Many say their youngsters have a shorter temper, are more easily distracted and have less confidence.


It will be 2023 at the earliest when unemployment rates in Ireland drop to pre-pandemic levels.

It's one of the findings of the latest economic commentary from the ESRI, which predicts GDP to increase up by around 4 per cent this year.

It's predicting the economy will bounce back in the second half of the year, providing restrictions are eased and the vaccination rollout is successful.


The number of cases of Covid-19 among children has increased by over 26 per cent in two weeks. 

2,186 boys and girls tested positive in the 14-day period that ended on Monday. 

That's 460 more than the previous two weeks, when 1,728 children picked up the virus.

Dr Martin Daly, a GP in Ballygar, Co Galway, says he has experienced a similar trend recently. 

Vaccine Supply:

The Taoiseach and other EU leaders will discuss Covid-19 vaccine supply problems at a virtual summit today and tomorrow.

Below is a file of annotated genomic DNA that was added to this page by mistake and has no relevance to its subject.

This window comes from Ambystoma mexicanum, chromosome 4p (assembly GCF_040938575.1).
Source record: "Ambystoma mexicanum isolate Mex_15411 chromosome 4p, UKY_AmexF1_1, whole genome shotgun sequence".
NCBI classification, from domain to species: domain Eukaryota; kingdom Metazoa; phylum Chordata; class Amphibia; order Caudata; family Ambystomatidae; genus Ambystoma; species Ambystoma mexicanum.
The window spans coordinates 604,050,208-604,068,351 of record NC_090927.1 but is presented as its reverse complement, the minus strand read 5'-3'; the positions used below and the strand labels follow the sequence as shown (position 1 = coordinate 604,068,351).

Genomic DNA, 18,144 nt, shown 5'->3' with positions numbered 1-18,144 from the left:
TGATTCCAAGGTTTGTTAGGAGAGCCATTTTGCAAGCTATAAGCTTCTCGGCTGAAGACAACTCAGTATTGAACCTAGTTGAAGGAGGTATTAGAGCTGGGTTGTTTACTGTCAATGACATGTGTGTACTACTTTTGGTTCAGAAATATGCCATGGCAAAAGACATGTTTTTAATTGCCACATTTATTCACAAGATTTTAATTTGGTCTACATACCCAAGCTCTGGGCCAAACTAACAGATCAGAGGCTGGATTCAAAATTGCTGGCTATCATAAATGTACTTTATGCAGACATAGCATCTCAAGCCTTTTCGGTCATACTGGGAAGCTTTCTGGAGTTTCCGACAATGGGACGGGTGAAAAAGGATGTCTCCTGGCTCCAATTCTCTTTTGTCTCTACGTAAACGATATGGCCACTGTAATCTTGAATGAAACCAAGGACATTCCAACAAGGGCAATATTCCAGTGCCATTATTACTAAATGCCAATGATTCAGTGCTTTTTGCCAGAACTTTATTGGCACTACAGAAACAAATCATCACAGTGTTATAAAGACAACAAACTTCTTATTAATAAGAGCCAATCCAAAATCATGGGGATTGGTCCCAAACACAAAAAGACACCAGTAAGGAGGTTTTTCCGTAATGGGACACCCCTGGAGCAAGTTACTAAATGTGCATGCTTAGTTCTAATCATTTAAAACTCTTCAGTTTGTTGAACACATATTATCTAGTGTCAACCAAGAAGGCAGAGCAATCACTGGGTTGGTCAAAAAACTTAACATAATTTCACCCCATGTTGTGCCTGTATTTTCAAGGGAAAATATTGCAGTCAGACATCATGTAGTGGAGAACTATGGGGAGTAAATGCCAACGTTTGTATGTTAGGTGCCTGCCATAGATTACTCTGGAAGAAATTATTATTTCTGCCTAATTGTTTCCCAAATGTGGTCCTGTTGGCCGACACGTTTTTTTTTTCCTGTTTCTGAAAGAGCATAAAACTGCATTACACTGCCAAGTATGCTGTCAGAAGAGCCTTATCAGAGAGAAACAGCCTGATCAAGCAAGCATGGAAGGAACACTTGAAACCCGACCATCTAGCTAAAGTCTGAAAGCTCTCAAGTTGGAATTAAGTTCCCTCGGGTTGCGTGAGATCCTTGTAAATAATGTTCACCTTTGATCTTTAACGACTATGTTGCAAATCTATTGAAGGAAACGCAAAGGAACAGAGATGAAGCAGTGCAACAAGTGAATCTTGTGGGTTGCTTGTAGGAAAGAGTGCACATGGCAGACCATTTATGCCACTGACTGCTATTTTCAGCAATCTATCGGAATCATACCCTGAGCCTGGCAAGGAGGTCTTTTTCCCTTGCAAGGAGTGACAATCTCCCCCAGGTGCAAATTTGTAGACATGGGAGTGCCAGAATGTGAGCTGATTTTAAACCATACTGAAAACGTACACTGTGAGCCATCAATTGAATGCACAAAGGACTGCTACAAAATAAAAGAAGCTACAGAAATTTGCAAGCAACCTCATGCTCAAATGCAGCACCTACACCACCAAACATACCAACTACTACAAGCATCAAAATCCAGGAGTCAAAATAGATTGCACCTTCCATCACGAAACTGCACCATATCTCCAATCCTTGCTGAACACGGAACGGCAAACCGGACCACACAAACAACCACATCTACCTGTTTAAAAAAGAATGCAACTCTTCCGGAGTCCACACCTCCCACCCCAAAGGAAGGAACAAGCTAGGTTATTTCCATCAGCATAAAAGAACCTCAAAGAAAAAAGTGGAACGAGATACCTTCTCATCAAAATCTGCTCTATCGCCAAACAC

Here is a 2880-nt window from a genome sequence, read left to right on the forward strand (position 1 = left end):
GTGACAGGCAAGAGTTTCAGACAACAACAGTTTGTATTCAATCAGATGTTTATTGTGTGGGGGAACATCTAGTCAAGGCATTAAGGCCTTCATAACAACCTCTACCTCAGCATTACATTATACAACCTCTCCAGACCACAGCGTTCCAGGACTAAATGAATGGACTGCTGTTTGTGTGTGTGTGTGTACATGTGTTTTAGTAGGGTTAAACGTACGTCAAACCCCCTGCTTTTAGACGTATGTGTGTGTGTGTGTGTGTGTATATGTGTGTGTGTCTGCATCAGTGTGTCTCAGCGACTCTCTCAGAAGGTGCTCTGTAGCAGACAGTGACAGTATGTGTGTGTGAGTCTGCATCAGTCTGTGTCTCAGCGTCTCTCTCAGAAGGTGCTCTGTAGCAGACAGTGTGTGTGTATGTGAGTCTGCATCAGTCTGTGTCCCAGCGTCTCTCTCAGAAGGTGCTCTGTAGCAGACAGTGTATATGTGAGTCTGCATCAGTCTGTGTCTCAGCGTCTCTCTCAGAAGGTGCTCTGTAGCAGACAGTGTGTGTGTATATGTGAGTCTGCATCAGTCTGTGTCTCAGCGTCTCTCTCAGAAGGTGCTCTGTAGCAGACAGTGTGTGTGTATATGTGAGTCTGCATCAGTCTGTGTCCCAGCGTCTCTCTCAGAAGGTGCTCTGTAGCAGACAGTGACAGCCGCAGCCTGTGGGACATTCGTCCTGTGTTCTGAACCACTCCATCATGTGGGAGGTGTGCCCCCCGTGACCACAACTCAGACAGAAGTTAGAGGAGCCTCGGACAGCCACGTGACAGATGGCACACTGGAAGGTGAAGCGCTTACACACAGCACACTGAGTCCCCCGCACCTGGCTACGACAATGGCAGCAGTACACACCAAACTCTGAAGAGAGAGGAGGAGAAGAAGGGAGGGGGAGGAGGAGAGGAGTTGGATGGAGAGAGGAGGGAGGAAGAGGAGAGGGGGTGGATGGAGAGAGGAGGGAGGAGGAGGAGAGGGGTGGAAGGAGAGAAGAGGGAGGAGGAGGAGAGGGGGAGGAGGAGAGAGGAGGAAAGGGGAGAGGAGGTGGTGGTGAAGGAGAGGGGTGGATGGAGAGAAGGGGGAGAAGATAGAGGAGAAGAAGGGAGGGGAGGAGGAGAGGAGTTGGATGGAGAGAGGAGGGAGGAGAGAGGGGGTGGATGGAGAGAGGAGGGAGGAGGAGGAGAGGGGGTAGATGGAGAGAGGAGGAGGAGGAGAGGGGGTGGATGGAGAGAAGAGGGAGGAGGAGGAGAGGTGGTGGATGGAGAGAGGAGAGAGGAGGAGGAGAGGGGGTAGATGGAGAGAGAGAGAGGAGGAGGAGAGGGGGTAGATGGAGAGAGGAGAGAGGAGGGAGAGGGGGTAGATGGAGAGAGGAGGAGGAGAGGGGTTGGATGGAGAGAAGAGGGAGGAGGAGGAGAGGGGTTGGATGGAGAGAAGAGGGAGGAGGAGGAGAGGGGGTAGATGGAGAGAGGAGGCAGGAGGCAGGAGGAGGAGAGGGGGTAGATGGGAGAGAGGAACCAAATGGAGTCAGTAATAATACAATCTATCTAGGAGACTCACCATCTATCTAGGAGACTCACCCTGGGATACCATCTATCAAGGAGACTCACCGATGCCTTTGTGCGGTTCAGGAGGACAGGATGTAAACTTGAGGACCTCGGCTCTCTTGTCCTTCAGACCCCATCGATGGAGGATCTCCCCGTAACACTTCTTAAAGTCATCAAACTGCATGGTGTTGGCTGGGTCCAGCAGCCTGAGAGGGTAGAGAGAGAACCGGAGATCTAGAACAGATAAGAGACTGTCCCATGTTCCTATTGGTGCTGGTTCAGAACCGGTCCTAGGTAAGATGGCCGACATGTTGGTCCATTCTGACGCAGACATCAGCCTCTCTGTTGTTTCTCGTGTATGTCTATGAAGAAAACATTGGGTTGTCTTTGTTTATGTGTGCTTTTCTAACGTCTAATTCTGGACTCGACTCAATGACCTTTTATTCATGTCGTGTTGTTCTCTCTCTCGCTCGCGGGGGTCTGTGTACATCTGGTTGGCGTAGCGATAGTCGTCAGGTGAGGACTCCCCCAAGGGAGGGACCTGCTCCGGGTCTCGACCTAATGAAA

They will also speak about the worsening virus situation, with a 13 per cent increase in cases in Europe last week. 

The controversy over vaccine exports will also be addressed - and US president Joe Biden will join by video-conference this evening. 

Minister for European Affairs, Thomas Byrne, is confident the vaccine shortfalls will improve and Ireland will catch up on Britain:

Five Kilometres:

Rural TDs in Fianna Fáil and Fine Gael are revolting against the 5km travel limit - insisting it must be lifted on April 5th. 

They expressed frustration at the lockdown measure during parliamentary party meetings last night.

Speaking to his party, the Taoiseach acknowledged people are "fed up" but he said the country's progress remains "fragile".

A decision on whether to ease the lockdown is expected next week.

It comes as a further 683 new Covid-19 cases and 18 deaths have been confirmed.

UCC virus expert, Professor Gerry Killeen, doesn't believe easing restrictions right now is the correct call: